|Biographical detail : ||The monarch who saw the material transformation of his kingdom undermined by the oil price collapse and his own alliance with the west.
King Fahd of Saudi Arabia who succeeded to the throne after the death of his brother King Khalid, in 1982, maintained stability in his country despite many turmoil yet he was frustrating reluctant to deal with his country’s mounting social and economic problems.
Despite Fahd’s own reputation, bedouin-turned-billionaire, for being over-fond of luxury and soft living, he was regarded by many as the father of his kingdom’s modernisation. He was at the heart of the extraordinary process that transformed the kingdom from a largely bedouin and pastoral society into a financial giant, along with the technological and infrastructural development and a bastion of Middle East stability with a pivotal influence on the politics of the Gulf, and the Arab and Muslim worlds.
He initiated and followed through the country’s massive oil and gas-based industrialisation, and largely responsible for the development of a free, nationwide education system that ensured the education of Saudi girls for the first time.
King Fahd introduced limited constitutional reforms, the most striking being the setting up in 1993 of a Consultative Council – the Majlis as-Shura – as a first tentative step towards wider public participation in the country’s government.
It was the start of the oil-fuelled development boom, which brought unprecedented amounts of cash into the economy that led to corruption in comparatively small number of royal princes that he failed to stem. He did not like confrontation, and never seriously addressed the issue.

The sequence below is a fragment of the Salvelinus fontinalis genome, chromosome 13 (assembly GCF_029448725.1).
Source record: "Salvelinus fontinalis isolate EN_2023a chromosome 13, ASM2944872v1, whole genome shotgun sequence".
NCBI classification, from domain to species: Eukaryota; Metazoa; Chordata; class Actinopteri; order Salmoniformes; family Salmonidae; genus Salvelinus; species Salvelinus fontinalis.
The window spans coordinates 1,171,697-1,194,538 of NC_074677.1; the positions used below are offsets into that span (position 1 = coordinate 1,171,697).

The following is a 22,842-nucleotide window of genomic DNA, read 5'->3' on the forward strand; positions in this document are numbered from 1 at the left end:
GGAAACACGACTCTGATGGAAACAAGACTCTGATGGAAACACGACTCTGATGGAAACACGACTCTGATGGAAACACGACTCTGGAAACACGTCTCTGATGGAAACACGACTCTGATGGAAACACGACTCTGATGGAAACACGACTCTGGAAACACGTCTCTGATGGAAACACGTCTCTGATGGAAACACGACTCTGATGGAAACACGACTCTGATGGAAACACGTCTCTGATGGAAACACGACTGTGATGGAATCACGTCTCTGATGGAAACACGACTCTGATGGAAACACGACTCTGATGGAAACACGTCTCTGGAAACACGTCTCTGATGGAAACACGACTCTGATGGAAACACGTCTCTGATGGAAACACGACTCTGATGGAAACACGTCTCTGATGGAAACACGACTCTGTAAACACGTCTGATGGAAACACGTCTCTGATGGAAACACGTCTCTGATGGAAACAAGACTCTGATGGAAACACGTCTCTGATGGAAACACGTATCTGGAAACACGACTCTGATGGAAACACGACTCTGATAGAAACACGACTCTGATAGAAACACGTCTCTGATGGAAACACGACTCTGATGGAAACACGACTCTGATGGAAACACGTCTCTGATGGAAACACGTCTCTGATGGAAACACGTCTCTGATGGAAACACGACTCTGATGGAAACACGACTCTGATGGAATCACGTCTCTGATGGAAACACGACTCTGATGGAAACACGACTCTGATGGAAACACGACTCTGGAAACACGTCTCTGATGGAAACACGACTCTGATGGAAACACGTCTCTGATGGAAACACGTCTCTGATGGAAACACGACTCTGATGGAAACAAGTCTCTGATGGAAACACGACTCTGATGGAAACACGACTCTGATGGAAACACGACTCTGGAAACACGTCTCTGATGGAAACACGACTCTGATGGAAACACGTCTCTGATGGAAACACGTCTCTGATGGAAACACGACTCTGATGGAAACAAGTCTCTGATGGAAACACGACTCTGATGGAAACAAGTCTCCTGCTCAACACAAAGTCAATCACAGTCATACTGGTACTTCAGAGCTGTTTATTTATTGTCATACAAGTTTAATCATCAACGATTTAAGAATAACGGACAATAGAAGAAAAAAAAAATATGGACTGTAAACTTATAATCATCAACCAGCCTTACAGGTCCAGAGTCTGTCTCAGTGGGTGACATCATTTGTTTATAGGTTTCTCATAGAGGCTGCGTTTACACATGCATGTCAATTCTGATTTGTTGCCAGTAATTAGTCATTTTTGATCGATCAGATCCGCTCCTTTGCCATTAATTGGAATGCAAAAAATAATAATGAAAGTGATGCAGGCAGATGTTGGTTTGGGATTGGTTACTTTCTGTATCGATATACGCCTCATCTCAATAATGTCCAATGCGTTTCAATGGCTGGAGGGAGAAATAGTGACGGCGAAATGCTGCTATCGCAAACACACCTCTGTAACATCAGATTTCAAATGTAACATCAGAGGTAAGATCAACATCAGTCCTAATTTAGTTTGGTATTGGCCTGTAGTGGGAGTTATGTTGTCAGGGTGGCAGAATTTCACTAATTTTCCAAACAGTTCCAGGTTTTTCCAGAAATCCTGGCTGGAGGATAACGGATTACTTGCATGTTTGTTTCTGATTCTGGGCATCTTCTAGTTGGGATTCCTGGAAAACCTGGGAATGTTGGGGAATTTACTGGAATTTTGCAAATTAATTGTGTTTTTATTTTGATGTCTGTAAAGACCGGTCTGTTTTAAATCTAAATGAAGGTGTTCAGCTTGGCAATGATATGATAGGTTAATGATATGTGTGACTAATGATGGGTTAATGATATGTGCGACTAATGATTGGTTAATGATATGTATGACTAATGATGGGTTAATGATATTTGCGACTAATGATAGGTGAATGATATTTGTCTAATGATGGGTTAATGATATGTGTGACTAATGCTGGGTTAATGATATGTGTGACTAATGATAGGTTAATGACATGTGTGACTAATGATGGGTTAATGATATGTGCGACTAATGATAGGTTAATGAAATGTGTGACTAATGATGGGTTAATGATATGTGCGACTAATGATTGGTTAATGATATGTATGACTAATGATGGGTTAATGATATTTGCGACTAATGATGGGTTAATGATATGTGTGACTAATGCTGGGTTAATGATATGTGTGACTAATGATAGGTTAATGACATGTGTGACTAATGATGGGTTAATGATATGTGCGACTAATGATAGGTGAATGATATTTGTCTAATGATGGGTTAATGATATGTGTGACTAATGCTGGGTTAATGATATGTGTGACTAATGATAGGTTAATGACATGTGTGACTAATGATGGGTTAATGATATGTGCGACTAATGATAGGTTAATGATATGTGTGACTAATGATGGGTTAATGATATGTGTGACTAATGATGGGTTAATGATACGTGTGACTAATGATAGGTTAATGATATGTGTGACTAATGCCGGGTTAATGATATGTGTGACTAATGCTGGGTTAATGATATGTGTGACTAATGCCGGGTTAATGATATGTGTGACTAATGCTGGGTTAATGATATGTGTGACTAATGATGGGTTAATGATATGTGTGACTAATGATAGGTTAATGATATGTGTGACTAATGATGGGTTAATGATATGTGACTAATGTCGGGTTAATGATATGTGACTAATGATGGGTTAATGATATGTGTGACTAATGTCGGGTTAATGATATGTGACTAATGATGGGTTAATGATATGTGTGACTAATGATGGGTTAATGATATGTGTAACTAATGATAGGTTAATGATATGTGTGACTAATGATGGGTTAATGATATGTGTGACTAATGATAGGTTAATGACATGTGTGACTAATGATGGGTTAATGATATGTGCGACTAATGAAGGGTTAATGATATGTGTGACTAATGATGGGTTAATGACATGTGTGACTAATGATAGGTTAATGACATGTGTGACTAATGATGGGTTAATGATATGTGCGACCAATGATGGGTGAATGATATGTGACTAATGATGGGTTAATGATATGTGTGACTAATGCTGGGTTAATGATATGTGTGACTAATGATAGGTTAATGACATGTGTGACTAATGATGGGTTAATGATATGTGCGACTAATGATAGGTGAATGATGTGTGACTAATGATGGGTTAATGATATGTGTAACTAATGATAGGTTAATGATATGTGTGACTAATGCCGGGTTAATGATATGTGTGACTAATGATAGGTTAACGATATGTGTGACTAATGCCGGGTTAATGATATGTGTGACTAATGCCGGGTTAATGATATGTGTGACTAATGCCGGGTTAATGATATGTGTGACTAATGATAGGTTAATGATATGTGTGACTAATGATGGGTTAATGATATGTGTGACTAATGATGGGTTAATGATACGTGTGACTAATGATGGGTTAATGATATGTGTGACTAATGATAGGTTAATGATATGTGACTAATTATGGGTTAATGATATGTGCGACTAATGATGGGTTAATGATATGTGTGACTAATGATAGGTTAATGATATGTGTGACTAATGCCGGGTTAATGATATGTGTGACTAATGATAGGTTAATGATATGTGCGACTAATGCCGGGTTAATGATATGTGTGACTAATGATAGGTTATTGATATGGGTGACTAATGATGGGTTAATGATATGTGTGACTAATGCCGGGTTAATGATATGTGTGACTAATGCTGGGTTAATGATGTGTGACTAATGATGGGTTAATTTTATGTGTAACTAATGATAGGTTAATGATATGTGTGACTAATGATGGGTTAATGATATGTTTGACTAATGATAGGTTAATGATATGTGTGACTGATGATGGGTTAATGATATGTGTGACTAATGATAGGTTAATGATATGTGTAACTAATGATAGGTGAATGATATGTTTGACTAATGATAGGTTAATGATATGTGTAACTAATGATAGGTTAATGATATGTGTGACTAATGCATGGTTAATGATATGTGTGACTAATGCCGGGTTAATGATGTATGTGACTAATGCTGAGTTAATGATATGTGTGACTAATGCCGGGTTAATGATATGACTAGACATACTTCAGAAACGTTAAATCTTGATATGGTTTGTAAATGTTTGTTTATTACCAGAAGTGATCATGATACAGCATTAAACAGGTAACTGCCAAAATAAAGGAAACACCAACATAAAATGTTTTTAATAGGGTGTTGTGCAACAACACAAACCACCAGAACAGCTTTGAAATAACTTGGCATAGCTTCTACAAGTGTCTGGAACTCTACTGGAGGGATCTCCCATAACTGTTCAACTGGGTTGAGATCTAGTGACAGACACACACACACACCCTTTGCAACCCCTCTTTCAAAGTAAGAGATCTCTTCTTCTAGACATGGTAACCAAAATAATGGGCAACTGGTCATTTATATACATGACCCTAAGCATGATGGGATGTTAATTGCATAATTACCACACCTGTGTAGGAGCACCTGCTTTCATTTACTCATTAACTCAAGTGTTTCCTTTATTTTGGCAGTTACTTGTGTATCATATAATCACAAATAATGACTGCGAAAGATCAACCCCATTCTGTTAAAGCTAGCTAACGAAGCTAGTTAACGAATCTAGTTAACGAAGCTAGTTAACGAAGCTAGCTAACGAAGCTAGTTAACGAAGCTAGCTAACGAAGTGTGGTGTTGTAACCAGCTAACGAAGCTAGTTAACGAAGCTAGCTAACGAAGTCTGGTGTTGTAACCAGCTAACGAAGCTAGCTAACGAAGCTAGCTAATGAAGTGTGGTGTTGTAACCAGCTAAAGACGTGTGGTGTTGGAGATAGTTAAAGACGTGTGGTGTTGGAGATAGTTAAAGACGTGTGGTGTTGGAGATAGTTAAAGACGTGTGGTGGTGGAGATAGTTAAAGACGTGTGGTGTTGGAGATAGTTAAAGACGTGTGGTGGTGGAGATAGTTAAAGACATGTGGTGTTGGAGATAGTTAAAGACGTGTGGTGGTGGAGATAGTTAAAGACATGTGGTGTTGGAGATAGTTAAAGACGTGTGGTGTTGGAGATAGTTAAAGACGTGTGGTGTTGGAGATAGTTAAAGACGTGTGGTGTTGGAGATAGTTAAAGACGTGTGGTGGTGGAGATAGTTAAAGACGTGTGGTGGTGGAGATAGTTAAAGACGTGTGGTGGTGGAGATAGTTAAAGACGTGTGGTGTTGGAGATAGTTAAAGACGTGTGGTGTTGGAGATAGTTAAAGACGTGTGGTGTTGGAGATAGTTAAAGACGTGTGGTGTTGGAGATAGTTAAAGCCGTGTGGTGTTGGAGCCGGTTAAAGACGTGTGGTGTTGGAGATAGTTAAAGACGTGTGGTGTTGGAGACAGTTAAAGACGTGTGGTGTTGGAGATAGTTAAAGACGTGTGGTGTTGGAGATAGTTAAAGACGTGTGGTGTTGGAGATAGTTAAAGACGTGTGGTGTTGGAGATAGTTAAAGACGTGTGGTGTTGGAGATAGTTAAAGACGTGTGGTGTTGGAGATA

Fahd helped, as a founder-member of the Tripartite Arab Commission, to bring Lebanon’s civil war to an end by being host to a meeting of the warring factions that resulted in the signing of the 1989 Taif accord.
King Fahd spent billions – “lent” some $20bn to bolster war effort – supporting Iraq’s Saddam Hussein in his war against Iran, against a background of falling oil revenue. When Iraq’s invaded Saudi’s ally, Kuwait, in 1990, Fahd had to accept American help, to the dismay of his critics at home. The move was embarrassing and shocking for Fahd partly because of the financial support he had lavished on the Iraqi regime and partly because he was forced to invite the American and its allies to come to the aid of Kuwait and Saudi Arabia.
Despite deteriorating health, notably after Fahd’s second stroke in 1996, he maintained appearances according to the best traditions of an absolute monarch. He had the ability to keep his nerve in a crisis.
Fahd’s personal preoccupation throughout his reign was the rebuilding of the great mosques of Makkah and Madinah that he regarded as the most important achievement of his life.
He was born Fahd bin Abdul Aziz bin Saud, one of the sons of Ibn Saud, the founder of Saudi Arabia. In his young age he indulged in all sort of activities and is reportedly lost £6m at the gaming tables in Monte Carlo.